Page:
Recorded January 12, 2023
Join us to hear Dr. Caitlin Harvey, Early Career Research Fellow from Fitzwilliam College, University of Cambridge, discuss the impact of Indigenous land dispossession specific to the University of Toronto. Whether leased or sold, Indigenous land provided the endowment capital for new universities in the nineteenth century. Many institutions of higher learning – including the University of Toronto – began as largescale landowners. By 1828, Toronto’s university still held more than 200,000 acres of land, an area larger than the present-day city of Toronto. The extent of university landholding in settler societies, however, has often been missed because the land parcels assigned to universities were both larger than, and distinct from, their campuses.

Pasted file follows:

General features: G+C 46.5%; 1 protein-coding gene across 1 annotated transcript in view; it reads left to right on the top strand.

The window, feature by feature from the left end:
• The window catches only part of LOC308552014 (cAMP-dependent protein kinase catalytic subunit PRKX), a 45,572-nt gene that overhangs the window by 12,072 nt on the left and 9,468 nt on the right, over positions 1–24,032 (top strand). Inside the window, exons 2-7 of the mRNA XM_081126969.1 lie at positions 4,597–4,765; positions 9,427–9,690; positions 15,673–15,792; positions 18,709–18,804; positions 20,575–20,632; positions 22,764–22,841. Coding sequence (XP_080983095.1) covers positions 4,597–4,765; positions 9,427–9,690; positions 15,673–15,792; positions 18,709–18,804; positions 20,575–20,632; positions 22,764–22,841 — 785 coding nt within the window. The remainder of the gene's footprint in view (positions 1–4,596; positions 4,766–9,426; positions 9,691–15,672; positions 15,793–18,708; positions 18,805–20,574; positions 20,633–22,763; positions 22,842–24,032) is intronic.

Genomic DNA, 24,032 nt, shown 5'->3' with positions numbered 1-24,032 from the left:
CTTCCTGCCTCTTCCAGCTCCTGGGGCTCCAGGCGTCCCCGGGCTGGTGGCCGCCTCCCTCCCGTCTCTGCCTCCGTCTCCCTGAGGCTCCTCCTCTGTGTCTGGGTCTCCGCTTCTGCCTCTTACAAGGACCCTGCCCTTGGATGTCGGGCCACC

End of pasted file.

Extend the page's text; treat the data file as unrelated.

This talk examines how Indigenous dispossession funded universities across Anglo-American colonies of settlement, moving outwards from Toronto to explore how this practice operated across Canada and the globe. University landholding made institutions of higher education the beneficiaries of Indigenous removal and agents of colonization. In addition, once in operation, these institutions would also produce knowledge about land and its cultivation. Across settler societies, universities with land endowments gradually institutionalized one form of knowledge about land cultivation – based upon the growing field of European agricultural science – while leaving aside Indigenous ways of being and thinking about land. Products of university agricultural research, from hybridized corn to nitrogen fertilizers, profoundly transformed landscapes. These inventions also entrenched settlers’ relationship to the land and have had lasting political and ecological legacies.